Glad to see me? I guess we're in the next life!

Back from a fun week off with the family, that included a trip to Disney World, the conclusion of an "Avatar: The Last Airbender" marathon(*) with my daughter, airport hijinks, etc. I clocked back in last night to watch and write about Seth MacFarlane and the Oscar-cast.

(*) Down the road, I might have more to say on the subject of "Avatar," which I found really tremendous — and which, like the best family entertainment, was just as enthralling for my 9-year-old daughter as it was for 39-year-old me — but right now I'm looking for recommendations on what to try next. Jumping ahead to the sequel series "The Legend of Korra" seems obvious, but A)there's only one season so far, and B)I've heard it's aimed at a slightly older audience than "Avatar" was. Other suggestions have included "Adventure Time" and "Gravity Falls," but I'm also open to less current things. Available streaming of all episodes a plus, but not mandatory. Fire away, and when I have more time, maybe we can have a longer discussion on great TV for kids and parents alike.  

News-wise, it appears I picked a good week to not be around, as a lot of little things happened — mainly people being cast in pilots (most of which you will never see) — but very few big things. The most welcome news was FX's renewal of "The Americans," and everyone seems to love the "Game of Thrones" season 3 trailer. The only pilot casting that interests me at this early stage is Ken Jeong signing up for ABC's "Spy."  If NBC renews "Community," Jeong stays with "Community," but this is the first time anyone from that show has gone out for another pilot, suggesting — understandably — a greater fear that this will be the end than previously.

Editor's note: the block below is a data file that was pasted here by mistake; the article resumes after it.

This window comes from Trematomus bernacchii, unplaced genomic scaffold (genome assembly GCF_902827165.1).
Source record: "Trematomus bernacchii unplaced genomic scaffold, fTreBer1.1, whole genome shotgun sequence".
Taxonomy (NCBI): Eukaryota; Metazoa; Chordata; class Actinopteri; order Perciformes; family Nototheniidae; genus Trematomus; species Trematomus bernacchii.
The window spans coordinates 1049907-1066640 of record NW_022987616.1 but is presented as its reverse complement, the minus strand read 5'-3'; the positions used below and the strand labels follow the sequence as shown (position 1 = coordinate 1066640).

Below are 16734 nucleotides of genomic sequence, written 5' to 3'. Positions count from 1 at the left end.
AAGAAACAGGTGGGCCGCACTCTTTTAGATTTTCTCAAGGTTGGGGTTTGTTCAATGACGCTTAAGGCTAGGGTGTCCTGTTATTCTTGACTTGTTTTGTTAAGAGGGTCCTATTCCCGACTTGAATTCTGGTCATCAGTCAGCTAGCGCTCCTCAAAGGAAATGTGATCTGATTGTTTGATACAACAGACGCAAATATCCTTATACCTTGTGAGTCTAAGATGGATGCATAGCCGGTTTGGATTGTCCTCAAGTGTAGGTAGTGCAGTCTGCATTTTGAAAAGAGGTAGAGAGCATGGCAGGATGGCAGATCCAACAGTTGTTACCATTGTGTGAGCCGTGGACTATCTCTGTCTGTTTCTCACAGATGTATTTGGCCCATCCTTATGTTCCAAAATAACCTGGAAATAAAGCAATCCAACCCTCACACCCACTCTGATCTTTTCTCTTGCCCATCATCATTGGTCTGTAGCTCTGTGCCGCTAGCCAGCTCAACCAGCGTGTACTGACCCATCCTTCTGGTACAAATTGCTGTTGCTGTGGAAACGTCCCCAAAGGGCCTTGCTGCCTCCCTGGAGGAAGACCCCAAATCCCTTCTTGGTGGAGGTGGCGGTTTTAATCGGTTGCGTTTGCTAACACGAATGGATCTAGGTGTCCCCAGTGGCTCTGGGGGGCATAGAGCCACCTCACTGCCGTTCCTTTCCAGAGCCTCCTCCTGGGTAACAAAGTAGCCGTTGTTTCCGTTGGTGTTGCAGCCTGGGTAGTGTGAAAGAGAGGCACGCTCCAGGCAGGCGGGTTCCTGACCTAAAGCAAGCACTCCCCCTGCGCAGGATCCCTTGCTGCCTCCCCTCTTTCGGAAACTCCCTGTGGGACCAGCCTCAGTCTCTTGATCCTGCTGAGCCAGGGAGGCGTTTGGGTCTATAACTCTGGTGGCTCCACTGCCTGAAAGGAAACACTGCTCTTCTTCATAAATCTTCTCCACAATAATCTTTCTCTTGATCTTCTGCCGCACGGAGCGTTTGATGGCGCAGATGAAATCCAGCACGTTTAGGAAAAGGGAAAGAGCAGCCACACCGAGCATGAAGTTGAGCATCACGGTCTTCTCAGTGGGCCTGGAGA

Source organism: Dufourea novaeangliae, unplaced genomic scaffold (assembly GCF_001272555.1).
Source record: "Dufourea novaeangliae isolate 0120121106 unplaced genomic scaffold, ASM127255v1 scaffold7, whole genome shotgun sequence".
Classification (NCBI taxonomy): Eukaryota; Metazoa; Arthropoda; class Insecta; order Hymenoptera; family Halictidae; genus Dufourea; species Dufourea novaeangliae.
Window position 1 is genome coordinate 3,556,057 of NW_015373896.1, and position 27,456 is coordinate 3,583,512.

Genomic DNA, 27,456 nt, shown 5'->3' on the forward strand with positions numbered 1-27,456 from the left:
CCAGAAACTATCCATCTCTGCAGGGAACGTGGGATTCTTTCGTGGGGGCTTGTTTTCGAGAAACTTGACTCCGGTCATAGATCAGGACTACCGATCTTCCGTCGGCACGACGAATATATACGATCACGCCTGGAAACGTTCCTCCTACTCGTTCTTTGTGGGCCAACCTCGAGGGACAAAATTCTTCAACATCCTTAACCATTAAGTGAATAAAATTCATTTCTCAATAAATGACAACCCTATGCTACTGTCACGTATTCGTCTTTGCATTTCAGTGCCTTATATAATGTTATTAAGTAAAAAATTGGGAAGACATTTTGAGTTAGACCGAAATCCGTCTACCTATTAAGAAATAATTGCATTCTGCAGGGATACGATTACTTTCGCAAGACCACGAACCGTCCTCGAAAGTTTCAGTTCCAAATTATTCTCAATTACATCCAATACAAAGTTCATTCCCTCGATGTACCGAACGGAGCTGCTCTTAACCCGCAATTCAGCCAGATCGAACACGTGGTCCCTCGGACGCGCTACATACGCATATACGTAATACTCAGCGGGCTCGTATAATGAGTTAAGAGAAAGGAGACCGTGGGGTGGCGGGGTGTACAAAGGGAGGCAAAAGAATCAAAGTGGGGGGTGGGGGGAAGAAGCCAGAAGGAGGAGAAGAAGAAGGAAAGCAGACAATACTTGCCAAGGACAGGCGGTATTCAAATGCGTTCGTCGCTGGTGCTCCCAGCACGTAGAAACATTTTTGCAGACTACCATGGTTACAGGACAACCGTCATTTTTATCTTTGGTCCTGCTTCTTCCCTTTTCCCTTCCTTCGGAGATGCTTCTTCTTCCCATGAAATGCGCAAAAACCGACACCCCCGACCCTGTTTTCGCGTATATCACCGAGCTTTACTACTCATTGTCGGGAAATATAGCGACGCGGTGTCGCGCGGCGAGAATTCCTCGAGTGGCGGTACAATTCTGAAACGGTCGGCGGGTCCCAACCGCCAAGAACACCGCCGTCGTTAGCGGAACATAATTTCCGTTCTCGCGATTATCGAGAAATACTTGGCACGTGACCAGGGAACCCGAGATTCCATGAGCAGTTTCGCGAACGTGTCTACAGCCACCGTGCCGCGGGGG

As promised, I had a handful of pre-written short episode reviews that went up throughout the week, plus two longer pieces: an interview with Mike Schur about the challenge of frequently writing "Parks and Recreation" episodes that might have to be series finales, and my review of the first season of "House of Cards." One thing I'll say on the latter is that, in skimming the comments, some took it as a unilateral attack on the all-at-once Netflix model, which it wasn't. It was just pointing out that there are both pros and cons to that approach, just as there are to the traditional TV scheduling model, and I think some shows are better-suited to marathon than others. ("The Wire" and "24" are both excellent binge viewing options, for very different reasons: "The Wire" because the density of the storytelling is easier to navigate in rapid succession; "24" — and now, I suppose, "Homeland" — because you don't have to dwell on the latest plot contrivance because you're already absorbed in the next hour.) "House of Cards" ultimately didn't feel like it was designed specifically to take advantage of the Netflix model (though parts of it benefited), where it sounds like the new "Arrested Development" episodes will be. As more and more series are made specifically for Netflix, Amazon, etc., I'll be curious to see how many of them are structured differently and how many are just traditional TV shows that you can watch all at once.

I'm still catching up on shows I missed while I was away (boy, was the Feb. 17 "Good Wife" fantastic, and I remain both impressed and entertained with how "New Girl" has dealt with fallout from that kiss), which means some of this week's writing might not be at full length. But I should be back up to speed shortly, and you'll be getting a podcast, lots of episode reviews, etc., in short order.